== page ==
When the boot is in use it exhibits some additional features that are of value. The presence of the pair of studs adjacent to the front end of the boot adds local stiffness to the sole and resists a tendency there might otherwise be for the sole to flex transversely at a location in front of the ball of the user's foot. The intermediate pair of studs also adds local stiffness and, being staggered lengthwise of the boot, further assists in ensuring that the fore-part of the sole is most readily flexible, in use, beneath the ball of the user's foot. Finally, the pair of studs adjacent to the rear of the boot also adds local stiffness and assist in stiffening the sole beneath the user's heel.
It sometimes happens in use that a user will put his or her foot down and apply weight to it while it is tilted laterally about the longitudinal centre-line of the sole. When this occurs, lateral forces are applied to the three studs along one side of the boot. As most of the weight tends to be applied adjacent to the heel, the strongest lateral force tends to be applied to the rearmost stud of those three studs. In many existing designs of boots this tends to result in the heel portion of the sole flexing about a longitudinal axis and the stud tilting to an increased extent, thereby tending to tilt the user's foot to a yet more inclined position. In a boot of the kind illustrated, however, the presence of the web 14 extending towards the side edges of the heel portion, adjacent to the rearmost studs, coupled with the stiffness arising from the row of symbols 19 and the ribs 12 and 13, renders the heel portion strongly resistant to flexure about a longitudinal axis and to tilting of the studs relative to the boot as a whole. Likewise, the similar formation of the web adjacent to the middle pair of studs serves to resist the lateral tilting of those studs. The presence of the arcuate portion 16 at the front of the boot also provides some resistance to lateral tilting of the front pair of studs.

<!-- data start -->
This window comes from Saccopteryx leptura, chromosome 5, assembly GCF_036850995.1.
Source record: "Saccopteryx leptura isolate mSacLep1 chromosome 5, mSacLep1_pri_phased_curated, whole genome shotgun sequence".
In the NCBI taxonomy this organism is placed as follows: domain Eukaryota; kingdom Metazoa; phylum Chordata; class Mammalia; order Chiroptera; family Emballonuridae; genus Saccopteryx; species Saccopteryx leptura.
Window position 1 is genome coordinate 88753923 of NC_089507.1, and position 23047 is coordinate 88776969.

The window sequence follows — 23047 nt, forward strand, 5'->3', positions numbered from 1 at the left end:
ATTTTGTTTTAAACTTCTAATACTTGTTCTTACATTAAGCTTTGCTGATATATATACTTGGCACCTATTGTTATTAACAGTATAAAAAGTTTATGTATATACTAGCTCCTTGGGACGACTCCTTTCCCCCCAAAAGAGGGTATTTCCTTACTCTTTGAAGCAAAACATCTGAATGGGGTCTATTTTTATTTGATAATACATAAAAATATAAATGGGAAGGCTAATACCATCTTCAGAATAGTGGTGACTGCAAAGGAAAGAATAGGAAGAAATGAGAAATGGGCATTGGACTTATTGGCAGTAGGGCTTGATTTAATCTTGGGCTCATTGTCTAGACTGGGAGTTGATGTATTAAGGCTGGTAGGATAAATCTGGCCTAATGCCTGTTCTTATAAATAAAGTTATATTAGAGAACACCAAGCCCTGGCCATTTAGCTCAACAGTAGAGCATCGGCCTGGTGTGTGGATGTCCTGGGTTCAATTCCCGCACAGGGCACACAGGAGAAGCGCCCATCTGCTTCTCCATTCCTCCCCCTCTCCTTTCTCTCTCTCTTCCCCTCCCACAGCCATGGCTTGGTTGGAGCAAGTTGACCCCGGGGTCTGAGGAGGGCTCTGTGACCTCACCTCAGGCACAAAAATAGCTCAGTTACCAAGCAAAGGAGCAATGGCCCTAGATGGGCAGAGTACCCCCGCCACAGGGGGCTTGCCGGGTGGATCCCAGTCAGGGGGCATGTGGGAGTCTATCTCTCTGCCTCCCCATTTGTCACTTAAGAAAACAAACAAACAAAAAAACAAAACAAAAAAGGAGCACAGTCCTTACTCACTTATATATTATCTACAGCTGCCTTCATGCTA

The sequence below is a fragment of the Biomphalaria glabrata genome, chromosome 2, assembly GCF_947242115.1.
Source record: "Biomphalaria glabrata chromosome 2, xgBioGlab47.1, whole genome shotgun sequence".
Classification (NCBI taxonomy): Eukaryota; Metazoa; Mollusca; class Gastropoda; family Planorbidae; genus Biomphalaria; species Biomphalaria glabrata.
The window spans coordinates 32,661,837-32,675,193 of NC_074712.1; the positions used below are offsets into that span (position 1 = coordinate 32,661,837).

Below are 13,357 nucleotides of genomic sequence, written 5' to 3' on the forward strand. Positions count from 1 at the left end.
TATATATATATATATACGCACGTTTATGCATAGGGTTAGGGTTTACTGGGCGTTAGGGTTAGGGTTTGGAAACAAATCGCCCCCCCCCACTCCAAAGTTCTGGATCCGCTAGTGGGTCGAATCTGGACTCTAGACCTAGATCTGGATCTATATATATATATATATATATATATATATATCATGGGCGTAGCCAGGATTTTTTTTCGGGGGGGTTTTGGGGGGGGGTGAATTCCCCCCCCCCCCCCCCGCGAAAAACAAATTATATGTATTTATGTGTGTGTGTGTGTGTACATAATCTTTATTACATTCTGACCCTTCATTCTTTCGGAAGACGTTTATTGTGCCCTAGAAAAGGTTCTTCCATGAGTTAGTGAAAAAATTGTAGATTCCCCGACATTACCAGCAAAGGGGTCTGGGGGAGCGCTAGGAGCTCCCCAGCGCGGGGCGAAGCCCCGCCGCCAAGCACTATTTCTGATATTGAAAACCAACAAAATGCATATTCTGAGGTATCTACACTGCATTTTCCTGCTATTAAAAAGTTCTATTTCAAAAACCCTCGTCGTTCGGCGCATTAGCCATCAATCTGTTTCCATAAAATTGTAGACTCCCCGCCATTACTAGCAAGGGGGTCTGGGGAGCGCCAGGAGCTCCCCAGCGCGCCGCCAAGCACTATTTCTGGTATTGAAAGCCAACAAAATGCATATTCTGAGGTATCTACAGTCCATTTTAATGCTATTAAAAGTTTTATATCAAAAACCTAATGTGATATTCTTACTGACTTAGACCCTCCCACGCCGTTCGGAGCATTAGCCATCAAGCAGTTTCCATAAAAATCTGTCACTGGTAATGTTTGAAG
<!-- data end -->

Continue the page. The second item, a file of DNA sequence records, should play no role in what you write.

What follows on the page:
The sockets 6 may resemble those that are the subject of GB-B-1 564 903. An alternative design of socket comprises a tubular body which is internally screw-threaded and is open at its lower end and closed at its upper end. An annular flange projects radially outwards from the tubular body at a position intermediate the ends of the body. A plurality of arcuate slots extend through the flange. During the formation of the sole body, some of the material that forms the sole body passes through the slots so that in use it serves to anchor the socket and to resist axial or rotational movement of the socket relative to the sole body. Whatever design of socket is employed, each socket is preferably surrounded by an annular part 26 of the sole body which projects downwards from the remainder of the sole body. While the undersurface of the remainder of the sole body may be planar, the sole body 9 which is illustrated is formed with areas 27 of increased thickness, which add some stiffness to the sole body, and decorative grooves 28, which increase the flexibility of the sole. The thickened areas 27 may be of a different colour from the remainder of the sole body.
The studs may resemble those that are the subject of GB-B-2 191 079.
FIG. 7 illustrates schematically a modified construction in which first and second portions of the stiffening means are separate from each other. The first portion 22 comprises a relatively thick body of elongated shape while the second portion 23 comprises a thinner body in the shape of an endless strip or band which extends around the first portion. The portions may be made of the same material or of different materials. The first body may be longitudinally grooved or corrugated for the same reasons as indicated above. In manufacture the two portions are preformed and the sole body is moulded around them as before. It will be observed that the second portion 23 extends rearwards from the fore-part of the sole and extends alongside the first portion 22. This longitudinal overlap prevents the sole having a zone which is highly susceptible to transverse flexure immediately ahead of the first portion. If desired there may be one or more cross-strips 24 interconnecting the sides of the second portion 23 ahead of and/or behind the first portion.
In a further modification the stiffening means is made as a unitary whole, from a single material, as is the stiffening means 8. But here the interconnection 25 between the first and second parts is behind the front end of the first portion 22 of the stiffening means.
While the foregoing description has referred particularly to soles for soccer boots it will be appreciated that the invention is also applicable to articles of footwear, both with studs and without studs, intended for other purposes. For example the invention can readily be applied to shoes without studs and of the kind referred to as trainers.